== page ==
Monthly Archives: April 2015

Riad 72 Marrakech

Where to stay in Marrakech: Riad 72

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If you are planning a short break to Marrakech I recommend staying in a Riad in the Medina rather than a large hotel in a newer part of town.  It’s the best way to soak up the atmosphere, get a sense of the history and the architecture and a glimpse of local life.

 

I’ve stayed in a few Riads in Marrakech over the years and Riad 72 surpasses them all.  From the moment you arrive you leave the hassles of life behind.  You are greeted by the wonderful Stephania, the general manager, and her staff who give you orange water and towels to freshen up and a welcoming Moroccan mint tea and pastries.  Stephania and her team have thought of everything to make your stay enjoyable.  If it’s your first time in the city they can advise you on where to go and can arrange trips outside the city into the Atlas mountains, to the coast etc.  They will also provide you with a mobile phone in case you get lost or have any problems during your stay.  The Riad is situated within the Bab Doukkala neighborhood, part of the Medina, so it is within easy walking distance to the souks and Gueliz but far enough away to ensure some peace and tranquillity.

 

The Riad itself is over one hundred years old and has been tastefully and elegantly restored.  The owner , Giovanna, is an Italian photographer with a keen eye for interiors.  The decor is pared back but sophisticated giving the architecture, the intricately carved wooden lattice screens, the carved wooden ceilings and the ornate plaster work centre stage.  There are seven bedrooms and each one has been beautifully decorated with textiles, lights and carved furnishings.

 

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As well as serving a wonderful breakfast of pastries, yoghurt and honey  the Riad has its own restaurant, La Table du Riad, and the food, a contemporary twist on traditional Moroccan cuisine, is delicious.  There are lots of great restaurants in Marrakech but if you have spent a long day outside the city sightseeing, or in my case sourcing, it is nice to be able to return to your Riad and relax watching the sunset from the rooftop terrace with a glass of wine before dinner.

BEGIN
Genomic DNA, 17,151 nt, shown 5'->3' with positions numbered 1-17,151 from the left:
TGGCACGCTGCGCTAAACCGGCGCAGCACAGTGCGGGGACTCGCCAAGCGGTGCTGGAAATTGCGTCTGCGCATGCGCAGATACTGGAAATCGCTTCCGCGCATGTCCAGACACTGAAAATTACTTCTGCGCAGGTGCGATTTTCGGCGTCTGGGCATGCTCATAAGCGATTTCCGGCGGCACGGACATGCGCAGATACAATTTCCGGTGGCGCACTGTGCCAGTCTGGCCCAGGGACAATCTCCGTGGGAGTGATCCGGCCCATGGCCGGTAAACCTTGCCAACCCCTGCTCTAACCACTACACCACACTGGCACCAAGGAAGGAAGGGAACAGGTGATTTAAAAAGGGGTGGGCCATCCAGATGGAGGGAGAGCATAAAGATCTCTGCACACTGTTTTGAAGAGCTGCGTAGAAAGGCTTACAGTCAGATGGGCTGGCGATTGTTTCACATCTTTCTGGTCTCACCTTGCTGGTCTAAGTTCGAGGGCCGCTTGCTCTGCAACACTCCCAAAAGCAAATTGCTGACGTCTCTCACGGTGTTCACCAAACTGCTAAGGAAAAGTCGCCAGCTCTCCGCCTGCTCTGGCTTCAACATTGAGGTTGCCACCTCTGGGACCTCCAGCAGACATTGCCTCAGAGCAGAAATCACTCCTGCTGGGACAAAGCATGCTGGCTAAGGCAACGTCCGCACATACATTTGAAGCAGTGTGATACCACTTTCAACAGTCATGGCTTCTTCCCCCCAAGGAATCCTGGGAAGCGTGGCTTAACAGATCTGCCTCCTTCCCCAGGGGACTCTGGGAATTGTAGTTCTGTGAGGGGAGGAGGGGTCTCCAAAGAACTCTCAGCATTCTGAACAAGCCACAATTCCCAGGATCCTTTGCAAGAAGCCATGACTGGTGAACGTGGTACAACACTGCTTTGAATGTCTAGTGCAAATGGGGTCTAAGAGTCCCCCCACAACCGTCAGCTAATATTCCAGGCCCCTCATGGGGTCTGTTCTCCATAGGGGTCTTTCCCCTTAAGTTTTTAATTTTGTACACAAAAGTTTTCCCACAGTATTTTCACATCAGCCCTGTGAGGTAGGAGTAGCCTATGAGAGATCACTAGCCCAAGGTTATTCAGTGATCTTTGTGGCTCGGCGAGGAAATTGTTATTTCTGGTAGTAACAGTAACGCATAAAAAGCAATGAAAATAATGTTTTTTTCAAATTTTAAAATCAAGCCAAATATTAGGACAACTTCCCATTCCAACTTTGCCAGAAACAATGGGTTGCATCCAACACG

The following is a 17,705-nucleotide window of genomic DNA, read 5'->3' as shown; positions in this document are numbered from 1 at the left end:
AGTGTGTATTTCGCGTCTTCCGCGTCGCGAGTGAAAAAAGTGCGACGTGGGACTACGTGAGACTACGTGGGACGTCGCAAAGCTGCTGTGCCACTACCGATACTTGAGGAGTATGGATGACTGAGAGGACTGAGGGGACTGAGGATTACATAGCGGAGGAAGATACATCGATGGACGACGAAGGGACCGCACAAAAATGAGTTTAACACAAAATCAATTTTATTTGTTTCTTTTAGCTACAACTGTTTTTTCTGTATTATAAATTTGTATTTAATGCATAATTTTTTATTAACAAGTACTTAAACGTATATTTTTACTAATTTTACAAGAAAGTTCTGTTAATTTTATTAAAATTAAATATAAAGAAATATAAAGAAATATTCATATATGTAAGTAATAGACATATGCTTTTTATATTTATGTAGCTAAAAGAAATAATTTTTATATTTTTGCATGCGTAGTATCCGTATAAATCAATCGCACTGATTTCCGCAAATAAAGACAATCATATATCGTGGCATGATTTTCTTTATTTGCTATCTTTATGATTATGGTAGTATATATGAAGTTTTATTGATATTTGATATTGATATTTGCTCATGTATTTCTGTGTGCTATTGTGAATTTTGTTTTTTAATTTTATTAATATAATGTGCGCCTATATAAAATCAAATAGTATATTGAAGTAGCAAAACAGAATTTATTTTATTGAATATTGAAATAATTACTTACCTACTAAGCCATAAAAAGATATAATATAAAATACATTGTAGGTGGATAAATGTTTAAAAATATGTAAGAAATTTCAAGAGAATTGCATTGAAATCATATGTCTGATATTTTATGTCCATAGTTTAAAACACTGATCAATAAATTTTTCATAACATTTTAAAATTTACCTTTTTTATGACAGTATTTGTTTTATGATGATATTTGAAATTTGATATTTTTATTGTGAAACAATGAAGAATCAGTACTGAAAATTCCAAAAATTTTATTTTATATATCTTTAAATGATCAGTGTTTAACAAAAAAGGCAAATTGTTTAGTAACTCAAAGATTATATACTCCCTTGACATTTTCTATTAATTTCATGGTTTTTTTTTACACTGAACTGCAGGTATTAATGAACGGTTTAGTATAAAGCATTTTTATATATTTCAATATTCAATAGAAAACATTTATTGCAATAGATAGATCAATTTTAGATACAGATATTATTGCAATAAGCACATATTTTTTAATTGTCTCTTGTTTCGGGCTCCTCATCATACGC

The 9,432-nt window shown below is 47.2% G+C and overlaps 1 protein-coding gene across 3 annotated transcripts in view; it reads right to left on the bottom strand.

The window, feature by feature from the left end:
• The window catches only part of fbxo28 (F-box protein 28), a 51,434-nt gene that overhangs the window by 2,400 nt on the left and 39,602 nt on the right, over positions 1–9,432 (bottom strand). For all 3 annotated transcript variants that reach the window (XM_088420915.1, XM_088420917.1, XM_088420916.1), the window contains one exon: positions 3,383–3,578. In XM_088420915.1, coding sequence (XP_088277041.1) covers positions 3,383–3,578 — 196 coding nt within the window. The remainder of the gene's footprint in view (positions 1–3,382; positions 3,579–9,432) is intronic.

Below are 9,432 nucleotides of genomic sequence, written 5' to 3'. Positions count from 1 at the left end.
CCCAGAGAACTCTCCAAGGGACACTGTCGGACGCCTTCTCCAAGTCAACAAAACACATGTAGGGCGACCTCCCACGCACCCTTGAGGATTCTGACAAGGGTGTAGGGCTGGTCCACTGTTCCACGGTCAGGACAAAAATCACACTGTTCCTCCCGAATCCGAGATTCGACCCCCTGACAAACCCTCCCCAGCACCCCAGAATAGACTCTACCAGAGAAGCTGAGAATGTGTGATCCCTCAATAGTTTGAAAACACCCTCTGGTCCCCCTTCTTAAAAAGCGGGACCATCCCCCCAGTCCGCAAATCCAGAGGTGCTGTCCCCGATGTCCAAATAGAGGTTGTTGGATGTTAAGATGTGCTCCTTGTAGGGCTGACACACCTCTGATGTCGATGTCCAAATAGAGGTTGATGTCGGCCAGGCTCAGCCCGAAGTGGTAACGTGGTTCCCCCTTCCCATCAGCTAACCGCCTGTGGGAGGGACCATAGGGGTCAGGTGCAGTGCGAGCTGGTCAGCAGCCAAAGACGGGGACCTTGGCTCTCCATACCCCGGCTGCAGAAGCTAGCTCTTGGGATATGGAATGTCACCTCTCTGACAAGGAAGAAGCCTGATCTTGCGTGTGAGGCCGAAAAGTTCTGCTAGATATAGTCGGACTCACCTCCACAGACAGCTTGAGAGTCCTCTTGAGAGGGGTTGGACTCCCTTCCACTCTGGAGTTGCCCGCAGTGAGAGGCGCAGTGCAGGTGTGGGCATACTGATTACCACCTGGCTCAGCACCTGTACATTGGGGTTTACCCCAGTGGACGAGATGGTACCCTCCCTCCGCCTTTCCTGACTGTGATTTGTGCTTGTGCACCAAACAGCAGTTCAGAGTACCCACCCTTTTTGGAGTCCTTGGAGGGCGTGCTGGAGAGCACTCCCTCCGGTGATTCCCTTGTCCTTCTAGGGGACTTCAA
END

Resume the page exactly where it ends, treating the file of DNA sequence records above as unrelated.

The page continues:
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Finally I have to mention the wonderful in-house spa.  The Riad has a traditional hammam, like a steam room, and after a day in the hustle and bustle and heat of the souks there is nothing more relaxing than having a traditional hammam treatment (more about that in a later post) followed by a full body massage.

Photography: Riad 72 and top and bottom Maud interiors

More information is available on the Riad’s website.

 

Baking bread in the Medina

 

Communal Bread Ovens in the Medina, Marrakech

 

Moroccan bread or Khobz, is an important part of the country’s cuisine.  It’s a flatbread, made with white or wholewheat flour with a thick crust and it’s served at every meal.   It is used like a utensil to scoop food and  to soak up the delicious tajine sauces.  Not all families within the Marrakech Medina (and other cities in Morocco) have ovens so if you wander through the streets in the morning you may see women, or sometimes children, carrying metal trays of dough, biscuits or tajines to the communal bread oven.   Every district or neighbourhood has a communal bread oven, a hammam (one male and one female) often alongside the oven to share the heat source, and a mosque. The locals drop off the dough with the baker and for a few dirhams he bakes their bread or biscuits or tajines.

 

I like to stay in the Medina when I am visiting Marrakech so that I can explore the narrow streets and get a glimpse of local life.  These shots are from the communal bread oven near Riad 72 (more about this wonderful Riad in a later post) in Bab Doukkala in the Medina.

 

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Wajid, the baker, with Khobz dough ready for baking.

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Making room for more bread.

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 Flatbread cooling on the tiles and on the racks waiting for collection.  Typical Moroccan biscuits ready for collection far right.

 

Traditionally Moroccans have used exotic, brightly coloured, lidded baskets called tbiqa to store the bread.  These hand-woven baskets are made from palm leaf, which is covered in wool in a variety of colour combinations and patterns.  You can see our selection of these quirky  baskets here.

 

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 Moroccan bread baskets